motile

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English[edit]

Etymology[edit]

From Latin mōtus, perfect passive participle of moveō (I move) (English move).

Pronunciation[edit]

Adjective[edit]

motile (comparative more motile, superlative most motile)

  1. (biology) having the power to move spontaneously
    • 1993 May 6, Anthony Burgess, A Dead Man in Deptford, London: Hutchinson, ISBN 9780091779771, OL 1047075M:
      It seemed to him that, if there were a Holy Trinity as the churches taught, this must be unified through a manner of capillary action, Father merging into Son and both into Holy Ghost. So God is motile as the blood is.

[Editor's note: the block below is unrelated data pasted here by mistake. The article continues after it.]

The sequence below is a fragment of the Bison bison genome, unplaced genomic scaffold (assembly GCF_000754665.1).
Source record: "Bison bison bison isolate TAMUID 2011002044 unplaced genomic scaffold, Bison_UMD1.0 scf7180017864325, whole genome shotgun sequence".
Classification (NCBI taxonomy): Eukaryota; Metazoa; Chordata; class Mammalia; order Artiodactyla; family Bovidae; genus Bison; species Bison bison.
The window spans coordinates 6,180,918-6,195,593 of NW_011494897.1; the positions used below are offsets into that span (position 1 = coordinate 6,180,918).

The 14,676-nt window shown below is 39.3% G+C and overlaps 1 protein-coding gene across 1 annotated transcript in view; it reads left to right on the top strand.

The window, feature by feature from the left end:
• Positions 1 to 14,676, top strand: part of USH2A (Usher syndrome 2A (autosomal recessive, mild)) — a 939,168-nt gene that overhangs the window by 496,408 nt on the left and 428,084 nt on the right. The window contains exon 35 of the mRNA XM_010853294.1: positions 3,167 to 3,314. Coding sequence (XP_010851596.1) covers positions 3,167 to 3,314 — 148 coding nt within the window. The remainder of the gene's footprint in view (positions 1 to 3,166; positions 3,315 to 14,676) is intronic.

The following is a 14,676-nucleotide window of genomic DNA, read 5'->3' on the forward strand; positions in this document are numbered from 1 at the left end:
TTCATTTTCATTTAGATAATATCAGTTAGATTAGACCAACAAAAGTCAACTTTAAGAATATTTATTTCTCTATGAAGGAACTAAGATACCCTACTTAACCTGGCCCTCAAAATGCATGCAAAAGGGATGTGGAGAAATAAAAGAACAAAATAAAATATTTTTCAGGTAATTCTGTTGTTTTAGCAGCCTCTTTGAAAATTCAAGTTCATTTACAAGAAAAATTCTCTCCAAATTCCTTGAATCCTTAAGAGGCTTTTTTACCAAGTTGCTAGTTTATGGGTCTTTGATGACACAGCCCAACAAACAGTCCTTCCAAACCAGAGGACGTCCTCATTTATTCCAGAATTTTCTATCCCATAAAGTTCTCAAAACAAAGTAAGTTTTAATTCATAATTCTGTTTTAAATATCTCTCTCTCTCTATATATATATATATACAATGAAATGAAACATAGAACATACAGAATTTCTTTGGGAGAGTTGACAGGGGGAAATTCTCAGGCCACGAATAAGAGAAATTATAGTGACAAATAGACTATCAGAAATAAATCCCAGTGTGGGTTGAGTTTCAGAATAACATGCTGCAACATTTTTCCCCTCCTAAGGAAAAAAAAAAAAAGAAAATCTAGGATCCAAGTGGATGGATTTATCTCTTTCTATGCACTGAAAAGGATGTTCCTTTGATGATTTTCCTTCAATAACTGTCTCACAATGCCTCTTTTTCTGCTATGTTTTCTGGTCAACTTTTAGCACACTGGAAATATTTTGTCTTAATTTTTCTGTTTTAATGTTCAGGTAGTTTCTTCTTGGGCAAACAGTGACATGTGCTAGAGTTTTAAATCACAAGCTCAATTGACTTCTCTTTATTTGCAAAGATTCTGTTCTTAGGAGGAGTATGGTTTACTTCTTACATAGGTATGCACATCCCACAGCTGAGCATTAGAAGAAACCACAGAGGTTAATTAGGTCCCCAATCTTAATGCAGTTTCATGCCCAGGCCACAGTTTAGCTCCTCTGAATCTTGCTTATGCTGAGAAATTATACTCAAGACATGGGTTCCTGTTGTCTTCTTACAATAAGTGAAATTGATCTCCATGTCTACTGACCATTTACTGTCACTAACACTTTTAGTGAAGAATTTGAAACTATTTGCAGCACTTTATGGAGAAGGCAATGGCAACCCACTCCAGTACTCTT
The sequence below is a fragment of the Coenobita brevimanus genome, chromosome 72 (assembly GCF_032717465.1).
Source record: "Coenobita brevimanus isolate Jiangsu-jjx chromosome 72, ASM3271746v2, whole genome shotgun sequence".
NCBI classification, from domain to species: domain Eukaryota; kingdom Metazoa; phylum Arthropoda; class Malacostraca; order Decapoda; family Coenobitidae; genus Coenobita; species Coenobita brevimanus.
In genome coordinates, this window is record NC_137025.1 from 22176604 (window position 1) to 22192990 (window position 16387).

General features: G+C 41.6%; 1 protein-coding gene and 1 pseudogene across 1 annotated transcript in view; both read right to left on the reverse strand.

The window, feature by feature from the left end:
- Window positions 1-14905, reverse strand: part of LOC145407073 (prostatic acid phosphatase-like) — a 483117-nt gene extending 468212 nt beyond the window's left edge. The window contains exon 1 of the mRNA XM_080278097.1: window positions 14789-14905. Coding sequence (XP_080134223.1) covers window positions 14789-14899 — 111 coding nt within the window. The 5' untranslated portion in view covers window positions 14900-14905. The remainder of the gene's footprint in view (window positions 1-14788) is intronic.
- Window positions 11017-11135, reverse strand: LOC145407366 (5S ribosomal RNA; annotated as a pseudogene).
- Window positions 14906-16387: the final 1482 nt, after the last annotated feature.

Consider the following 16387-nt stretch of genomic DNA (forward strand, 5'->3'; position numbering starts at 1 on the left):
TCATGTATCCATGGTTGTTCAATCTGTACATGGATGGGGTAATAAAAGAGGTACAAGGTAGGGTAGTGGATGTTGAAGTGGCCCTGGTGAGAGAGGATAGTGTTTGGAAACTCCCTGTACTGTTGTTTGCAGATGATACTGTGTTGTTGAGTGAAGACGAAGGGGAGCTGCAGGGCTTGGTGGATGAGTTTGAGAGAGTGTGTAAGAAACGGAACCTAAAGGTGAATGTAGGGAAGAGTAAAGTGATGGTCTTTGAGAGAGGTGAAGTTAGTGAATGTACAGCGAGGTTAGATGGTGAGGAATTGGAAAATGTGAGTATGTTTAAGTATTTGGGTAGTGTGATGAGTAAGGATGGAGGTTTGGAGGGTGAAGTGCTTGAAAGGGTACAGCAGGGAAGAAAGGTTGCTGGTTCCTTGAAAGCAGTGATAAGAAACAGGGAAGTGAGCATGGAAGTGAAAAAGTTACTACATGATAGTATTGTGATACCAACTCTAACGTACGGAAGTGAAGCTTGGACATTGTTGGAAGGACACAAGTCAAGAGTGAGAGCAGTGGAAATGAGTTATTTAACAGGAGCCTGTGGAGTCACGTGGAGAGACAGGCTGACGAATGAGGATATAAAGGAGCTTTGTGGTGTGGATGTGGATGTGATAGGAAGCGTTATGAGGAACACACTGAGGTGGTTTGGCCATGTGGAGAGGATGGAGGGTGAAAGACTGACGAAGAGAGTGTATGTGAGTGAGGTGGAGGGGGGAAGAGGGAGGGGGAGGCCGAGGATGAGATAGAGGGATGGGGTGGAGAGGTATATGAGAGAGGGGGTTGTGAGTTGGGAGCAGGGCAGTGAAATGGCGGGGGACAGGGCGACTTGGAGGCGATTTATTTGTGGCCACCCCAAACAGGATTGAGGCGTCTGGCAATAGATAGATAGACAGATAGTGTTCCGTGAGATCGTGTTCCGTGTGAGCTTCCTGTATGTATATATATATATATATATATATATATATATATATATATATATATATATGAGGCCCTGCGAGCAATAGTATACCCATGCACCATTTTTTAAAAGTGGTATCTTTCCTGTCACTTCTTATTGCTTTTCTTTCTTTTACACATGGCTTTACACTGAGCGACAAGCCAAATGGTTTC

• 2010 January 21, Emily Deschanel as Dr. Temperance "Bones" Brennan, “The Proof in the Pudding”, Bones season 5 episode 12, 1:27:
      And even if they use condoms, Wendell is young. His sperm is likely to be extremely motile.
  2. (psychology) of or relating to those mental images that arise from the sensations of bodily movement and position

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